19 Nov 2020

Highlights from the National Seed Bank of Wales

Ardd Fotaneg · Botanic Garden

In 2018 the National Botanic Garden of Wales teamed up with the Royal Botanic Gardens, Kew’s, Millennium Seed Bank Partnership to help launch the National Seed Bank of Wales. Now, as the Millennium Seed Bank is celebrating its 20th anniversary, our fledgling seed bank has turned into a vital resource for conserving some of Wales’ most threatened plants.

The Millennium Seed Bank are the world leaders in seed science and conservation and with their support, Dr Kevin McGinn, Science Officer for Growing the Future, was able to establish our own seed bank. You can read more about his experience of establishing the National Seed Bank of Wales and why seed banks are such a vital resource for conservation in this blog.

I joined the Botanic Garden in 2019 as Biophilic Wales Conservation Assistant – a role which involves collecting and banking seed of threatened and grassland plants in Wales. I was fortunate to have spent a year working at the Millennium Seed Bank on a placement as part of my BSc degree and I am thrilled that I get to use my skills to help conserve Wales’ plants.


Why did we create the National Seed Bank of Wales?

The Millennium Seed Bank has collected a vast amount of wild species from around the world and nearly every plant species in the UK. However, as of 2018, 75% of our native flora had not been collected from Welsh populations.

Banking seeds from Welsh populations ensures that genetically diverse seeds best adapted to Welsh habitats are available for conservation and restoration.

Over the last couple of years, we have travelled the length of Wales collecting seeds from critically endangered species from amazing places and habitats.

We are extremely grateful to the Millennium Seed Bank for providing training and continued technical support and for the help of local experts, Botanical Society of Britain and Ireland recorders and Natural Resources Wales.


Here are some of the highlights from our collections:


Greater Butterfly Orchid – Platanthera chlorantha

We’ve sourced many of our first collections from the Waun Las National Nature Reserve here at the National Botanic Garden of Wales. Waun Las NNR is a working organic farm and a beautiful mosaic of wildflower-rich hay meadows and pastures. The meadows around the reserves have an amazing diversity of flora and one of the star attractions is the greater butterfly orchid.

Although it thrives in Waun Las, it’s now an uncommon sight across Wales as traditional hay meadows have been lost through agricultural intensification. Many grassland wildflowers are less common than they used to be, making them a high priority for seed banking.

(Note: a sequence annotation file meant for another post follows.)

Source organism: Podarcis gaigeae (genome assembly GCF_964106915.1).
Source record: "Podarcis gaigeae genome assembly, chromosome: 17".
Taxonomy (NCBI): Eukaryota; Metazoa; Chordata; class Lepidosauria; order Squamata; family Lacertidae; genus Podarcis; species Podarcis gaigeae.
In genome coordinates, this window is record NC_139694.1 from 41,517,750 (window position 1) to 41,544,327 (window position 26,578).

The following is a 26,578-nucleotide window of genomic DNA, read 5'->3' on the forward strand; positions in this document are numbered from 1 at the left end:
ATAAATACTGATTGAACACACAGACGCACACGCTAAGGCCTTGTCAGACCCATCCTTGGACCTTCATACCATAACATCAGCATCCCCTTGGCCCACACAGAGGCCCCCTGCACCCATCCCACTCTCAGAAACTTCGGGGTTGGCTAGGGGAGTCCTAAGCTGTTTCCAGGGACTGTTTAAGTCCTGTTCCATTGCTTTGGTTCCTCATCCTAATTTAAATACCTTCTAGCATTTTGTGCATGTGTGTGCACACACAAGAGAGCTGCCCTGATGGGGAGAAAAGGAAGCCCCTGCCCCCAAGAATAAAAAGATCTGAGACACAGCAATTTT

Therefore, we have been collecting a wide diversity of grassland species from our reserve, along with the greater butterfly orchid. These collections protect the species, but we can also use the seeds for restoration or reintroduction projects around Wales.

This year we have started a new venture, sustainably harvested seeds from Waun Las National Nature Reserve, to make Welsh wildflowers available for you to create your own meadow at home. Sales help to fund the Botanic Garden’s charitable work, such as the seed bank.


Goldilocks Aster – Galatella linosyris

By 2019 the National Seed Bank of Wales was established, and we were ready to venture out across Wales to begin obtaining some of our target species.

That summer we organised a collecting trip to the Great Orme, a stunning outcrop of limestone rock that juts out into the Irish Sea by Llandudno. The combination of thin, low nutrient soil and grazing from the feral goats that roam the outcrop creates beautiful displays of wildflowers from spring through to autumn.

During our trip we collected some of the common calcareous grassland specialists, including common rock rose (Helianthemum nummularium) and carline thistle (Carlina vulgaris). However, we were also targeting a rare inhabitant of the Great Orme – goldilocks aster.

A relative of daisies and dandelion, goldilocks aster likes to grow on the grassy tops of limestone cliffs and slopes. It is a late flowering plant only found in small populations in coastal locations. The Great Orme is home to the biggest population in Wales, but it is also found in small patches along the coasts of Pembrokeshire and Gower where there are similar cliff-top grasslands.

Dr Kevin McGinn and I managed to find a population of goldilocks aster on a steep escarpment where it was growing sheltered from the elements – and the hungry mouths of the Great Orme goats.